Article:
Over the past several years, increased awareness of racial inequity in policing, combined with increased scrutiny of police technologies, have sparked concerns that new technologies may aggravate inequity in policing. To help address these concerns, some advocates and scholars have proposed requiring police agencies to seek and obtain legislative approval before adopting a new technology, or requiring the completion of “algorithmic impact assessments” to evaluate new tools.
In order for policymakers, police agencies, or scholars to evaluate whether and how particular technologies may aggravate existing inequities, however, the problem must be more clearly defined. Some scholars have explored inequity in depth as it relates to specific police technologies. But to date, none have provided an explanation of how police technology aggravates inequity that can be applied across all technologies—including future technologies we have not yet encountered.
This Article fills that gap. It offers a proposed new taxonomy that parses the ways in which police technology may aggravate inequity as five distinct problems: police technology may (1) replicate inequity in policing, (2) mask inequity in policing, (3) transfer inequity from elsewhere to policing, (4) exacerbate inequitable policing harms, and/or (5) compromise oversight of inequity in policing.
Naming and defining these problems will help police agencies, policymakers, and scholars alike analyze proposed new police technologies through an equity lens and craft policies that respond appropriately. This framework should be built into evaluations of police tools performed in accordance with Community Control Over Police Surveillance (“CCOPS”) ordinances being passed in a growing number of cities. To assist with these practical applications of the taxonomy, this Article also offers a model equity impact assessment for proposed police technologies, and explains why the time is ripe for introduction of such an assessment. Finally, this Article explains how the proposed taxonomy and impact assessment tool can be used to evaluate new technologies through an equity lens in contexts beyond the criminal legal system. As policymakers consider requiring algorithmic impact assessments in other domains, they can draw on the framework provided in this Article for one possible model.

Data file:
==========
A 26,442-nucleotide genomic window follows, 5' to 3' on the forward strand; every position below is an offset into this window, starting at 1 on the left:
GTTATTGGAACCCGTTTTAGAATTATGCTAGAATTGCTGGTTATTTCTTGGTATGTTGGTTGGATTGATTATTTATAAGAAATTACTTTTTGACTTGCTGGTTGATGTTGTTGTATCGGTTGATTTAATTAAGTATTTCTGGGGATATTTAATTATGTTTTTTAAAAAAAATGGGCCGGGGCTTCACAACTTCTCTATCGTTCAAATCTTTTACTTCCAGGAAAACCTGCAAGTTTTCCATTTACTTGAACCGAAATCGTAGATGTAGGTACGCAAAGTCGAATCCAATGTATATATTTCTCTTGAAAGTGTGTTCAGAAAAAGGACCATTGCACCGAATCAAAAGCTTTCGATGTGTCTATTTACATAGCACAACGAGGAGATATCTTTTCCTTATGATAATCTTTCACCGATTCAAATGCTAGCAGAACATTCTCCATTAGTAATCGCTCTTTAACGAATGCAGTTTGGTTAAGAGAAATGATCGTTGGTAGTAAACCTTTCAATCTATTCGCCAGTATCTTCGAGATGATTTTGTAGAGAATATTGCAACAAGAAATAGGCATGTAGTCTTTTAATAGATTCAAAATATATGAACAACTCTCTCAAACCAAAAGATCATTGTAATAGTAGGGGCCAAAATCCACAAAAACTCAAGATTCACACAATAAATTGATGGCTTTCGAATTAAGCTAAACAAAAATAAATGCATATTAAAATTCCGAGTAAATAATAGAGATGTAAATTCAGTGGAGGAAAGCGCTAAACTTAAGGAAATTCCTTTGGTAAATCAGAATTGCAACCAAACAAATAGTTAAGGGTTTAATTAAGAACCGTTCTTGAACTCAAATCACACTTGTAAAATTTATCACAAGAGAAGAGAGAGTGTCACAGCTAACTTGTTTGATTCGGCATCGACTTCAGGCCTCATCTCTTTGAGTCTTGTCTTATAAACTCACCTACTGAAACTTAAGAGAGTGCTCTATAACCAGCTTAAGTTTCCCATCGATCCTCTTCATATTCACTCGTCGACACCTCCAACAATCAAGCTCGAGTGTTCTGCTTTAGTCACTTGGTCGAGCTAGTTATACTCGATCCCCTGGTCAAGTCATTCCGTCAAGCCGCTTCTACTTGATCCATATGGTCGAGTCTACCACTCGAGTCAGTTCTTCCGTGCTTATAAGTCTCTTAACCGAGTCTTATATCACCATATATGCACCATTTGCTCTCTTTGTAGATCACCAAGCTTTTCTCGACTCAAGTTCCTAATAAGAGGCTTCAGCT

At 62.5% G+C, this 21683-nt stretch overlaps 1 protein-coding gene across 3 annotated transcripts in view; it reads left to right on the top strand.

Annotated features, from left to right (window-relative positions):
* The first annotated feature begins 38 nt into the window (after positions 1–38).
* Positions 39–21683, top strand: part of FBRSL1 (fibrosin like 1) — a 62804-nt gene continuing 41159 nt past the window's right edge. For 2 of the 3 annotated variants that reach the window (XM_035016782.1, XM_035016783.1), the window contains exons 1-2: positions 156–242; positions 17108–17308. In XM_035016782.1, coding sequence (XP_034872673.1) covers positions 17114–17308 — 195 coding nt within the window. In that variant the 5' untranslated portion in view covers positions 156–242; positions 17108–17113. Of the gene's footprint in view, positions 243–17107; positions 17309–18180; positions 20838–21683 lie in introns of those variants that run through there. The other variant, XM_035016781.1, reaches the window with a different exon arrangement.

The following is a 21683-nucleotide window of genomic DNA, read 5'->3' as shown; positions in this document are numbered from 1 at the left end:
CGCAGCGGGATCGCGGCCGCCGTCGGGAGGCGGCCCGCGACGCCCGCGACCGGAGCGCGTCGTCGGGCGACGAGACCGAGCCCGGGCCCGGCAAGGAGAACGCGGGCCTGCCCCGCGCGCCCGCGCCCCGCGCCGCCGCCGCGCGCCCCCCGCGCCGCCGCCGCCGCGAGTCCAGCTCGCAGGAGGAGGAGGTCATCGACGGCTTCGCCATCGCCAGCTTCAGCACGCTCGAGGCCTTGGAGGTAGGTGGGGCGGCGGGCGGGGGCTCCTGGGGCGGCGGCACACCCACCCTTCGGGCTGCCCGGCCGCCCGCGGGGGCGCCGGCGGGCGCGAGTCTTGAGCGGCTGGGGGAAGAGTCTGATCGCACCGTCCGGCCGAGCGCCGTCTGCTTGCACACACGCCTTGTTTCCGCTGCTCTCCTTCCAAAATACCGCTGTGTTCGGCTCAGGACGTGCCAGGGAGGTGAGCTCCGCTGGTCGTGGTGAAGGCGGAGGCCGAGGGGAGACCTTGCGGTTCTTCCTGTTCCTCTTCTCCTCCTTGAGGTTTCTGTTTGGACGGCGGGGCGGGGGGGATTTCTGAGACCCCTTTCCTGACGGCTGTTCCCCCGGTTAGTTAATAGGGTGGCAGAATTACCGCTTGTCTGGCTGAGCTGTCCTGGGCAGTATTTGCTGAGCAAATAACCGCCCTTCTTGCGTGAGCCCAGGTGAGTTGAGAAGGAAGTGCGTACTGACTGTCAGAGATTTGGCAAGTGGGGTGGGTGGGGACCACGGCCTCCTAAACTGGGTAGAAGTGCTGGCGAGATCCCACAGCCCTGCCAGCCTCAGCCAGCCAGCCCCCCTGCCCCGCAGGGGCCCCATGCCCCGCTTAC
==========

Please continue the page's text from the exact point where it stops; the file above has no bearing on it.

a Associate Professor of Law, Georgetown University Law Center, and Director of the Communications & Technology Law Clinic. The author is grateful to Kevin Bankston, Julie Cohen, Andrew Guthrie Ferguson, Barry Friedman, Shon Hopwood, Shankar Narayan, Paul Ohm, Rashida Richardson, Andrew Selbst, Peter Swire, Harlan Yu, and David Vladeck for their feedback and guidance on this Article, as well as to all those who attended a faculty workshop at Georgetown and provided feedback on a draft. Special thanks also to Alvaro Bedoya and Angela Campbell for invaluable support, and to the staff of the Center on Privacy & Technology for their engagement on many of the topics discussed in this article, as well as their patience as I produced this draft.
The full text of this Article is available to download as a PDF.